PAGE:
The potential of Slow Tourism in Jordan. A Med Pearls interview with sustainable tourism expert Lina Al-Khaled
Lina Al-Khaled is passionate multilingual tourism professional with a master's degree in international tourism and over 20 years’ experience in working with tourism sector in Jordan - both private, public and donor organisations. A strong believer in sustainable tourism, her experience ranged from working with tour operators on the MICE segment, with government as tourism marketing and investment promotion specialist, in addition to being part of the Economic Modernisation Vision – Jordan 2033. Lina’s lengthy experience in project management, business development, strategic planning, research, training, and facilitation has helped her recently assume leading roles with the Jordan Inbound Tour Operators Association (JITOA) as Executive Director, and currently leading a project focused on Adventure tourism. Lina is GSTC certified and is a certified coach and auditor for Travelife.
Join us in this interview where we will find more on her views of Jordan as a sustainable and slow tourism destination.
MP: Can you see potential for slow tourism in Jordan and how?
Lina: There is definitely potential for slow tourism in Jordan. Jordan is a small country that offers a big array of activities and experiences in the different fields of tourism such as cultural, historical, religious, sports, adventure, etc. However due to its small size, travel organizers try to maximize visitors’ exposure by covering areas from north to south in just a few days. As a result, they rush without really experiencing each location in a meaningful way, which leads to minimal benefit for local communities, increases negative environmental footprint and lessens economic benefit for the destination in general. Slow tourism can help positively reverse this effect.
To achieve this, it is necessary to educate tour operators and promotion agencies on all available products, services and experiences in the various locations in Jordan which will enable them develop programs and itineraries that are slower, more responsible and more sustainable.
MP: Do you see Jordan’s infrastructure suitable for slow tourism activities?
Lina: Certainly, there are locations that are readier than others, and accessibility to some is easier than to others, but in general Jordan has enough to offer in every tourism location that allows visitors to spend a good full day at least. For example, the capital Amman offers a variety of historical and cultural sites, art galleries, museums, local cuisine, unique neighborhoods that are worth 2-3 days stay in Amman as opposed to the classical half day tour of Amman. If we take Madaba as another example, you will find that most tours to Madaba are offered for just a few hours in the morning focusing on the tourism center, before heading to Mt. Nebo, Dead Sea or the south. Whereas Madaba as a governorate has enough attractions for a full day visit or even a one-night stay including soft adventure options, community interactions, mosaic art and crafts activities, agrotourism, carpet weaving among other. The same applies to most other tourism centres.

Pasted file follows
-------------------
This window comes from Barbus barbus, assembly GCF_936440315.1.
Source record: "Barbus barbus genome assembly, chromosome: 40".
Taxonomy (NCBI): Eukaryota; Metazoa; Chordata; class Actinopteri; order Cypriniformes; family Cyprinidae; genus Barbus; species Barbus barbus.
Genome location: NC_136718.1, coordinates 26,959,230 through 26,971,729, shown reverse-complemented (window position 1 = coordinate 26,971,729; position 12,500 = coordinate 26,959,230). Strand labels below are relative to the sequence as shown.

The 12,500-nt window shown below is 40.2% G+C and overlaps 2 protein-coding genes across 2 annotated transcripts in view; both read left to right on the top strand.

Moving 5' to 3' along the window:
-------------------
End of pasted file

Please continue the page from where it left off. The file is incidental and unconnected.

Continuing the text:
MP: What is needed to develop slow tourism in Jordan?
Lina: We need better transport infrastructure within big cities and between different governorates that are adequate for tourists use and allow for other than private transport options, to increase shared transfers and lessen CO2 emissions. We also need to provide tourists and tour organizers with more information about the different activities, experiences and service providers within a destination. Today there is a lot of digital content that needs to be streamlined to give the tourists easy and clear options. There is also a need to introduce sustainability concepts and practices to ensure a higher quality offering which leads to an increased length of stay, higher spending and a slower pace.
MP: How can local communities in the pilot areas benefit from slow tourism?
Lina: Slow tourism is defined as an opposite to mass tourism, with a deeper and more meaningful connection between tourists and locals at a destination, with longer stays and a more relaxed appreciation of places, leading to a more fulfilling experience. Therefore, as tourists spend more time in any one destination, normally off the mass tracks, they are given the chance to get to know the local communities better through longer engagement in different activities, talks and discussions, trying the local ways. This brings direct and indirect benefits to the host communities.
MP: Lastly, what are the benefits of adding this new concept to Jordan’s tourism map?
Lina: Slow tourism is one of several growing tourism trends that form the sustainable bunch, including eco-tourism, soft adventures, green tourism, agrotourism, community tourism, etc. All of them care for the environment and providing benefits to local communities. Jordan is perceived as a rising sustainable destination. There are more sustainable products and experiences on offer, there is more government attention to it, private operators and service providers are trying to adopt different practices that set them on the path to sustainability. In 2018, Jordan launched the Meaningful Travel Map which included a number of products and experiences that operate in a sustainable manner. Today there are even more sustainable activities that are offered to travelers to Jordan and there is a rising number of international travellers who are looking exactly for that, and they are willing to pay more to ensure that they travel with a good impact, which presents a great opportunity for Jordan.
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